Review: The Walls Around Us by Nova Ren Suma

18044277The Walls Around Us by Nova Ren Suma
Published: March 24th 2015 by Algoquin Young Readers
Pages: 336

The Walls Around Us is a ghostly story of suspense told in two voices—one still living and one long dead. On the outside, there’s Violet, an eighteen-year-old dancer days away from the life of her dreams when something threatens to expose the shocking truth of her achievement. On the inside, within the walls of a girls’ juvenile detention center, there’s Amber, locked up for so long she can’t imagine freedom. Tying these two worlds together is Orianna, who holds the key to unlocking all the girls’ darkest mysteries.

We hear Amber’s story and Violet’s, and through them Orianna’s, first from one angle, then from another, until gradually we begin to get the whole picture—which is not necessarily the one that either Amber or Violet wants us to see.

Nova Ren Suma tells a supernatural tale of guilt and innocence, and what happens when one is mistaken for the other.
“Ori’s dead because of what happened out behind the theater, in the tunnel made out of trees. She’s dead because she got sent to that place upstate, locked up with those monsters. And she got sent there because of me.”
Thank you Alogoquin Young Readers for providing me with an advanced reading copy for review.

Books like The Walls Around Us are in my opinion too rare in the young-adult genre. This is a book that takes patience and full concentration to read, but it was worth it in the end. The plot slowly builds up and connects the three storylines of three different teenage girls together, and with each page you read you're more and more intrigued in what's yet to come. Throughout the book you never know the whole story from each girl, and that was my ultimate motivation to finish as quickly as possible. I do hereby warn you by saying this not for everyone. I do highly suggest to give it a chance if the premise of Black Swan meets Orange is the New Black seems appealing to you.

The author definitely managed to put the story nicely together, but also made all of the girls' situations come across very believably. I can't imagine how hard it must be to start writing about the lives of forty-two girls in Aurora Hills Secure Juvenile Detention Center, also known as a prison for teen girls. This prison is the main setting for the book, and immediately creates a haunting feeling when I started reading it. Every girl in there has a story to tell and secrets they would never want anyone to know. That is where the author did a terrific job in make you feel how the girls there felt. They are left there to rot and always have to keep an eye on everyone, while they still are a family in some kind of twisted way. They only have each other, but no one knows anyone completely. Besides the prison life I simply adored the input of ballet in this novel. Something so fine and graceful combined with blood and horror, two complete opposites, went together so well.

Everything I had learned through read the book breaks down into a thousand shattered pieces. I felt my eyes widen and the feeling of some kind of shock went through me as I felt my mind being blown. I should have seen it coming because it was obvious all along. I just still can't imagine what kind of things teenage girls are capable of doing and how well they can cover up their lies and their deceit, and how messed up they can be.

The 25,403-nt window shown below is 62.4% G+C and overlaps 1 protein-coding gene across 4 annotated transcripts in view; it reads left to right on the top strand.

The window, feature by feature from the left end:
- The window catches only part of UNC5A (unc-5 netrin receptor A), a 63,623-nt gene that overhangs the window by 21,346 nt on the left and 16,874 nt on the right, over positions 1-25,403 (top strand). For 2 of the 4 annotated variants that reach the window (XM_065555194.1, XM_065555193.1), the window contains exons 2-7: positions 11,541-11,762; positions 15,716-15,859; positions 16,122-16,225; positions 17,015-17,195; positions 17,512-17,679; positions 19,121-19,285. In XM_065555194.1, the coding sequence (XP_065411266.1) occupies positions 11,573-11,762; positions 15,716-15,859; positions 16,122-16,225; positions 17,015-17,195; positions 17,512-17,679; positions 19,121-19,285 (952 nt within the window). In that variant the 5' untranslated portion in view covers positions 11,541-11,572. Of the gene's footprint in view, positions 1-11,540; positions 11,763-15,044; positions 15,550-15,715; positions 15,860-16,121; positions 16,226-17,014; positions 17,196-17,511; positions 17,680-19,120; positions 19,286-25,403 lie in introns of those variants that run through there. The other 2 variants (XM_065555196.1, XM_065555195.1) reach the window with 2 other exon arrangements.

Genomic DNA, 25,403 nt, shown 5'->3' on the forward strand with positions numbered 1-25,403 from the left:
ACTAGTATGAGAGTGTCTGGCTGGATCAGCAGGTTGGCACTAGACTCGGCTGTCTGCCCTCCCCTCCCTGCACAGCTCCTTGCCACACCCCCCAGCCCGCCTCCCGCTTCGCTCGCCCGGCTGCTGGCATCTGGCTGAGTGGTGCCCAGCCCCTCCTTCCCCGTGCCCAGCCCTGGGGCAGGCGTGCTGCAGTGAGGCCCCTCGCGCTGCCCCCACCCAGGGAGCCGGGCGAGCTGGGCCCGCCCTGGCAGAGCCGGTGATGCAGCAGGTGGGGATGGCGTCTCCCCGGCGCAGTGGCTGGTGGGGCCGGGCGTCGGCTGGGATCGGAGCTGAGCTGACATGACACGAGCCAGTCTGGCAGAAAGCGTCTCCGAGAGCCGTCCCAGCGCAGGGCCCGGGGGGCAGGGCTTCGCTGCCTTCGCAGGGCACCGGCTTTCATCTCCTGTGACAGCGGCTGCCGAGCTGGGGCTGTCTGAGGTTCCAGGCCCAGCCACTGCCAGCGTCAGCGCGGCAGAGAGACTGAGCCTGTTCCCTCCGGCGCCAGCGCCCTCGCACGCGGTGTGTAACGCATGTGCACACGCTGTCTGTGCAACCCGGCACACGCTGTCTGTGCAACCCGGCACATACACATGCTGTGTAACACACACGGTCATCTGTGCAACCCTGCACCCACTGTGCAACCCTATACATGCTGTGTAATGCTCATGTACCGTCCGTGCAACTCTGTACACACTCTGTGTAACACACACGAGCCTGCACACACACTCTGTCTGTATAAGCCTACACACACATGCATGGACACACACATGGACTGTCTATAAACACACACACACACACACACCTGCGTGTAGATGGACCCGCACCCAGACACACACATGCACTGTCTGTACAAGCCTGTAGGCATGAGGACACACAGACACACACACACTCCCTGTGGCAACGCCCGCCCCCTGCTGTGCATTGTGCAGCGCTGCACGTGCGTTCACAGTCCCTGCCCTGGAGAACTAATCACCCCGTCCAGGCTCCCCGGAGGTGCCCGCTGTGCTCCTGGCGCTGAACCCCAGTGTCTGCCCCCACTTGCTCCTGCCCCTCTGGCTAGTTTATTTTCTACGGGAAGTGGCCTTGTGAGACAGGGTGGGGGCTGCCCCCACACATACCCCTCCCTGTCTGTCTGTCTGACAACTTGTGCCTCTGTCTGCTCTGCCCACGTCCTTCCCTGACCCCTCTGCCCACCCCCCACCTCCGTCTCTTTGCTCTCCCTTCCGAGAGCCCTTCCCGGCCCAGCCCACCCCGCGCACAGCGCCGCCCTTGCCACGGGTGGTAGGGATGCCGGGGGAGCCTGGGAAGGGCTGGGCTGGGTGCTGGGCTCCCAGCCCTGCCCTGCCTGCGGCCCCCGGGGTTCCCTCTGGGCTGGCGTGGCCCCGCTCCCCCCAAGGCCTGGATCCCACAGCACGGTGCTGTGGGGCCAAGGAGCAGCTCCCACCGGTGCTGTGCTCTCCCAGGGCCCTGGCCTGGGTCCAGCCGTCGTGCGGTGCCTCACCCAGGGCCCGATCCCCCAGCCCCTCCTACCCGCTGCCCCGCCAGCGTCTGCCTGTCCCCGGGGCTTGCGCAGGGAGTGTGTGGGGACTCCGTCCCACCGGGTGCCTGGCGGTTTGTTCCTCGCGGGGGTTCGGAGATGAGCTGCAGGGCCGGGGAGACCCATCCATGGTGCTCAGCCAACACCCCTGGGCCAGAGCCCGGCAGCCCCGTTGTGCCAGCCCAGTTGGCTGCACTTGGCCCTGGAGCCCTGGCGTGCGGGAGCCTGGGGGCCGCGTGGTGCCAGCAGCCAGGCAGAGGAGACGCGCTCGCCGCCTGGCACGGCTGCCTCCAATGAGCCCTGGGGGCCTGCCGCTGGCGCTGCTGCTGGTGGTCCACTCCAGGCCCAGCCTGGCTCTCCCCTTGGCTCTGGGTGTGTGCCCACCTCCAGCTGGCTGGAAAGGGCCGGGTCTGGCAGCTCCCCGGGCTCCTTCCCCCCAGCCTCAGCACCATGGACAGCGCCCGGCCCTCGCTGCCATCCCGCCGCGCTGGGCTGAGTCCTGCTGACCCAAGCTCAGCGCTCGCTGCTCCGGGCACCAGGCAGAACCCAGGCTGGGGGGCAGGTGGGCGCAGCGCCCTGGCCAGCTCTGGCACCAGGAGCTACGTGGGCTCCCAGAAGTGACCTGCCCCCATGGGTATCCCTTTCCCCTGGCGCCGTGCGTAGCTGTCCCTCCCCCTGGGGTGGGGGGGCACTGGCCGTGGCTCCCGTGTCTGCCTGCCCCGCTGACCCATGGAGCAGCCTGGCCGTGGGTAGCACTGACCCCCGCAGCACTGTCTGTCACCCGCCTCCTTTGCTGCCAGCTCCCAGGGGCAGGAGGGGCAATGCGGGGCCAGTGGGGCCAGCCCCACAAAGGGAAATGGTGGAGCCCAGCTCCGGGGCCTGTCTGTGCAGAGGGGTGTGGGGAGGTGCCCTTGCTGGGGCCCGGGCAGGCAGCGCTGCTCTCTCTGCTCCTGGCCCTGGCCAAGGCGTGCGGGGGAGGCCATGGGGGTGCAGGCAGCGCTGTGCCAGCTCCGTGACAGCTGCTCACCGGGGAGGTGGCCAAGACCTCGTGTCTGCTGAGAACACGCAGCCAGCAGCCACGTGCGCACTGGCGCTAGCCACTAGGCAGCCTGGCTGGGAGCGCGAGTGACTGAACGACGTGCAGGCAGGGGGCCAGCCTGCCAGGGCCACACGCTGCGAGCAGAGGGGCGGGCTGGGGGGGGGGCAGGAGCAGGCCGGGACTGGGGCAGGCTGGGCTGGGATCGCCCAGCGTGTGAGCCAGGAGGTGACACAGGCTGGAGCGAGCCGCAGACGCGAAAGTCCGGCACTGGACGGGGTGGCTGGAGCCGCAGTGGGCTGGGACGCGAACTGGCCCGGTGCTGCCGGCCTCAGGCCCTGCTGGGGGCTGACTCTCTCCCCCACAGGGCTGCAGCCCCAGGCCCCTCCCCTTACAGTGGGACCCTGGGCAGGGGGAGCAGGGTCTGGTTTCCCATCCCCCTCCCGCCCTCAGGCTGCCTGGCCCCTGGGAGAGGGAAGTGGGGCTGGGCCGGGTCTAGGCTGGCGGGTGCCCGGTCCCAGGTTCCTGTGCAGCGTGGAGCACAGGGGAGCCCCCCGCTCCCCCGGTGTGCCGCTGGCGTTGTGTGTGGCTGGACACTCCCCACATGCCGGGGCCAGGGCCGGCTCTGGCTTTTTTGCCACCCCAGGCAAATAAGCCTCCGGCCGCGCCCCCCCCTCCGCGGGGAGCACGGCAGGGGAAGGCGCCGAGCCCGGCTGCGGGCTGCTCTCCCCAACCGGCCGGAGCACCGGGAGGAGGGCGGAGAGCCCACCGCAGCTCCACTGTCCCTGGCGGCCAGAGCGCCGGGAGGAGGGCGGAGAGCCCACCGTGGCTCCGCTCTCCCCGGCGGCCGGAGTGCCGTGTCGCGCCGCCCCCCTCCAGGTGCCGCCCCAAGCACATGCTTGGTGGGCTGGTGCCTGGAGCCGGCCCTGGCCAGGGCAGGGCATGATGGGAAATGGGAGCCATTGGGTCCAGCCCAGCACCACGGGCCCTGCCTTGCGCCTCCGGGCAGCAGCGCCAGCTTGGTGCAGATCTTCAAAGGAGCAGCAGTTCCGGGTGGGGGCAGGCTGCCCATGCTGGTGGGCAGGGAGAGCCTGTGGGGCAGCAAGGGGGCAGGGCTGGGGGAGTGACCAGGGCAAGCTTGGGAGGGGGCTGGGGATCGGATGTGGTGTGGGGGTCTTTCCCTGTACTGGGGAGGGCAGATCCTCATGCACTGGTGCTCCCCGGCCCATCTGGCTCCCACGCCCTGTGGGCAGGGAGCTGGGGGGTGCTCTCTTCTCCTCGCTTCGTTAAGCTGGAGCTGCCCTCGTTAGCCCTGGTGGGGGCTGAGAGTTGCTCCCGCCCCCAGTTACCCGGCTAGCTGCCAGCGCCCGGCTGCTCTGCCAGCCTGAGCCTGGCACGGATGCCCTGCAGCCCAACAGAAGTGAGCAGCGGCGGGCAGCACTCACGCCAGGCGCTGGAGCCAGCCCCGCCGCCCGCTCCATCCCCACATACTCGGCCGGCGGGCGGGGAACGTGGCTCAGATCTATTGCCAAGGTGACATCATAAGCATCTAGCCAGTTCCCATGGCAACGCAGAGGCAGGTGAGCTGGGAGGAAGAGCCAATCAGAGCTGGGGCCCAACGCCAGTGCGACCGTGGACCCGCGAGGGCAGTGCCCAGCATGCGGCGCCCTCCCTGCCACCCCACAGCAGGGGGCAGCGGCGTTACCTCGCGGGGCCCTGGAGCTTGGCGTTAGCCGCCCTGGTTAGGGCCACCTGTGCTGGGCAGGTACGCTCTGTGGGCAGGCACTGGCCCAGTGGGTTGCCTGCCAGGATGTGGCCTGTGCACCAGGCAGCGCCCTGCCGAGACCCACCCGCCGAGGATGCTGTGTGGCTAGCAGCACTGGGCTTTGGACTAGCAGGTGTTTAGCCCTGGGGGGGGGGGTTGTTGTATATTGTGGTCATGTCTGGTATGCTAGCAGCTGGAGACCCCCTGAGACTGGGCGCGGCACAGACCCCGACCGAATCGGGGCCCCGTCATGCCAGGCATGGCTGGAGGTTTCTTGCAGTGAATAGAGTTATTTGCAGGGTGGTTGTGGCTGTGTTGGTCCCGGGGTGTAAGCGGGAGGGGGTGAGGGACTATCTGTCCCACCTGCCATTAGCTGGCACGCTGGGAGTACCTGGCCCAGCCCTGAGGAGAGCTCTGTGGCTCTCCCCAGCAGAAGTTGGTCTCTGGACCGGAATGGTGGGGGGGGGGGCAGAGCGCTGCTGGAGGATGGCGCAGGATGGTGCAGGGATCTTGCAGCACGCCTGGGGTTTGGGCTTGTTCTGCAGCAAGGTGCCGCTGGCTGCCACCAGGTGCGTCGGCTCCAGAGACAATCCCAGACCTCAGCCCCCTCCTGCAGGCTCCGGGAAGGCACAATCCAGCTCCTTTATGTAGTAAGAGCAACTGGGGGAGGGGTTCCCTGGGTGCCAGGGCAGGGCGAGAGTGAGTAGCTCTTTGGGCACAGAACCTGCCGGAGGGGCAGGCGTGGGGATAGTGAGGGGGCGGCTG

I always barely say anything about the writing style of an author. When I do speak of it is always because the writing stands out, which was without doubt the case with this book. Suma's way with words can create emotions on their own. It never fails to have a lyrical and beautiful touch to it, and it didn't prevent me from understanding what is told, as it is often with authors who try to make their writing special but don't succeed.

At first the three main characters in The Walls Around Us don't seem to have anything in common, nor would they connect in any way. They all have such unique and different voices, it was never hard for me to follow the story in either Amber's or Violet's point of view. It was clear to see there was a lot of time spent on creating three personalities a reader would love, no matter their backgrounds, words or actions. However at some point in the story, the connections between the three girls slowly become visible, still with a lot untold. I loved to read from all three's perspective, just because they all had such a different story to tell, but no story was less valuable or less interesting than another.

Just because this type of book is so rare, it was very hard for me to rate since I barely have anything to compare it with. It brought along feels, I can tel you that. It mainly left me impressed but also scared and sad. I don't know why but I'm not capable of adoring a book so dark. That is the reason, and the only reason, why I'm going for a solid four stars. Go and read this book with as little knowledge of it as possible. In the long run it will all be worth it.

Aurélie Cremers is an eighteen-year-old living in Belgium. As an active member on Goodreads, Edelweiss and Amazon, she's always spreading her reviews to express her opinion and influences her followers to read the books she fairly enjoyed. When she's not writing, you can find her at her local bookstore or in a classroom. With her blog, "Exploring Pages", Aurélie hopes to gain a larger public in the near future and to continue that what she'll always love doing: writing.

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